A Mechanical Composite Spheres Analysis of Engineered Cartilage Dynamics

[+] Author and Article Information
Sean S. Kohles1

 Kohles Bioengineering, 1731 SE 37th Avenue, Portland, OR 97214-5135; Reparative Bioengineering Laboratory, Dept. of Mechanical & Materials Engineering, Portland State University, Portland, OR 97207-0751; Department of Surgery, Division of Plastic & Reconstructive Surgery, Oregon Health & Science University, Portland, OR 97239-3098;ssk@kohlesbioengineering.com

Christopher G. Wilson

Bioengineering Program, Wallace H. Coulter Department of Biomedical Engineering, Georgia Institute of Technology, Atlanta, GA 30332-0535

Lawrence J. Bonassar

Sibley School of Mechanical and Aerospace Engineering, Department of Biomedical Engineering, Cornell University, Ithaca, NY 14853-5201


Corresponding author.

J Biomech Eng 129(4), 473-480 (Nov 22, 2006) (8 pages) doi:10.1115/1.2746366 History: Received September 27, 2005; Revised November 22, 2006

In the preparation of bioengineered reparative strategies for damaged or diseased tissues, the processes of biomaterial degradation and neotissue synthesis combine to affect the developing mechanical state of multiphase, composite engineered tissues. Here, cell-polymer constructs for engineered cartilage have been fabricated by seeding chondrocytes within three-dimensional scaffolds of biodegradable polymers. During culture, synthetic scaffolds degraded passively as the cells assembled an extracellular matrix (ECM) composed primarily of glycosaminoglycan and collagen. Biochemical and biomechanical assessment of the composite (cells, ECM, and polymer scaffold) were modeled at a unit-cell level to mathematically solve stress-strain relationships and thus construct elastic properties (n=4 samples per seven time points). This approach employed a composite spheres, micromechanical analysis to determine bulk moduli of: (1) the cellular-ECM inclusion within the supporting scaffold structure; and (2) the cellular inclusion within its ECM. Results indicate a dependence of constituent volume fractions with culture time (p<0.05). Overall mean bulk moduli were variably influenced by culture, as noted for the cell-ECM inclusion (Kcm=29.7kPa, p=0.1439), the cellular inclusion (Kc=5.5kPa, p=0.0067), and its surrounding ECM (Km=373.9kPa, p=0.0748), as well as the overall engineered construct (K=165.0kPa, p=0.6899). This analytical technique provides a framework to describe the time-dependent contribution of cells, accumulating ECM, and a degrading scaffold affecting bioengineered construct mechanical properties.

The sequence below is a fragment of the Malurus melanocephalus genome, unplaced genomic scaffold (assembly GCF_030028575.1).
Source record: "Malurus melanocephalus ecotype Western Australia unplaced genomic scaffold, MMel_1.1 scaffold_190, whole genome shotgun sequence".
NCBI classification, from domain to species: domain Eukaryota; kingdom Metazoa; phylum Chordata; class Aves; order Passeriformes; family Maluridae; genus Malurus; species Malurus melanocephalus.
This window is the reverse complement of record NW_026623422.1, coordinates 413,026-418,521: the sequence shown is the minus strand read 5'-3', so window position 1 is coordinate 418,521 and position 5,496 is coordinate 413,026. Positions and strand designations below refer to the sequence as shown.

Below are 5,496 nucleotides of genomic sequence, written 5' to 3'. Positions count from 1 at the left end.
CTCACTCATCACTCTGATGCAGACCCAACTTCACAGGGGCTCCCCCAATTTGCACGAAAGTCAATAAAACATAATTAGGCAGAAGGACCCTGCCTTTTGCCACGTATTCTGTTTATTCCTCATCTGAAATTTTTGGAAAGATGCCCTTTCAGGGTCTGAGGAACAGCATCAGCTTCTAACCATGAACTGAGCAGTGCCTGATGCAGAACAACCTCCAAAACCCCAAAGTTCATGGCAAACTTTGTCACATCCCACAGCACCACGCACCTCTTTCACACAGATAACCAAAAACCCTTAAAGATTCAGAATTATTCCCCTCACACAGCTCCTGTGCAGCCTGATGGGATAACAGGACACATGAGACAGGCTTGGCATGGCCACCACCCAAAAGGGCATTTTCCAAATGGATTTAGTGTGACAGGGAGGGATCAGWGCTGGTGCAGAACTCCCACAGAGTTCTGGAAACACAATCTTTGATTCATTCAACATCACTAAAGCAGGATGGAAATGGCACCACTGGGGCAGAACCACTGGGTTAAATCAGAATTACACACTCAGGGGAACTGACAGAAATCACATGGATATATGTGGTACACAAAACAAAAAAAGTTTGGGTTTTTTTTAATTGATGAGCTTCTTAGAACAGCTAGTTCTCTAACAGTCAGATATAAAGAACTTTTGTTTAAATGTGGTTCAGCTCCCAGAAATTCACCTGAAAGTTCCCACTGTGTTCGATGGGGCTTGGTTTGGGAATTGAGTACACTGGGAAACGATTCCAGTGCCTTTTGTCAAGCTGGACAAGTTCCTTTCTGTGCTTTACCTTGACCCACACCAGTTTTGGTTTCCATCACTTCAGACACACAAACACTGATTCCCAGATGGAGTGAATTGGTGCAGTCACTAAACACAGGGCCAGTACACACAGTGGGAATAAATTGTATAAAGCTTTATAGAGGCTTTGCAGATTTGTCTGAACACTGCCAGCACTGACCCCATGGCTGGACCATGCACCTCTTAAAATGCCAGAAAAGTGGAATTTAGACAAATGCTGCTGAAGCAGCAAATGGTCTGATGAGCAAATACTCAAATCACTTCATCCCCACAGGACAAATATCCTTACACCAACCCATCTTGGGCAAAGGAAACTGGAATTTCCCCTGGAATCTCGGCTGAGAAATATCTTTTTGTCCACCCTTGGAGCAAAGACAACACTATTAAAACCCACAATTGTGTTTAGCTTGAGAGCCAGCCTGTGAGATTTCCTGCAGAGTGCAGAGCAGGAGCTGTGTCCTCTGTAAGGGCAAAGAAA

Copyright © 2007 by American Society of Mechanical Engineers
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Figure 1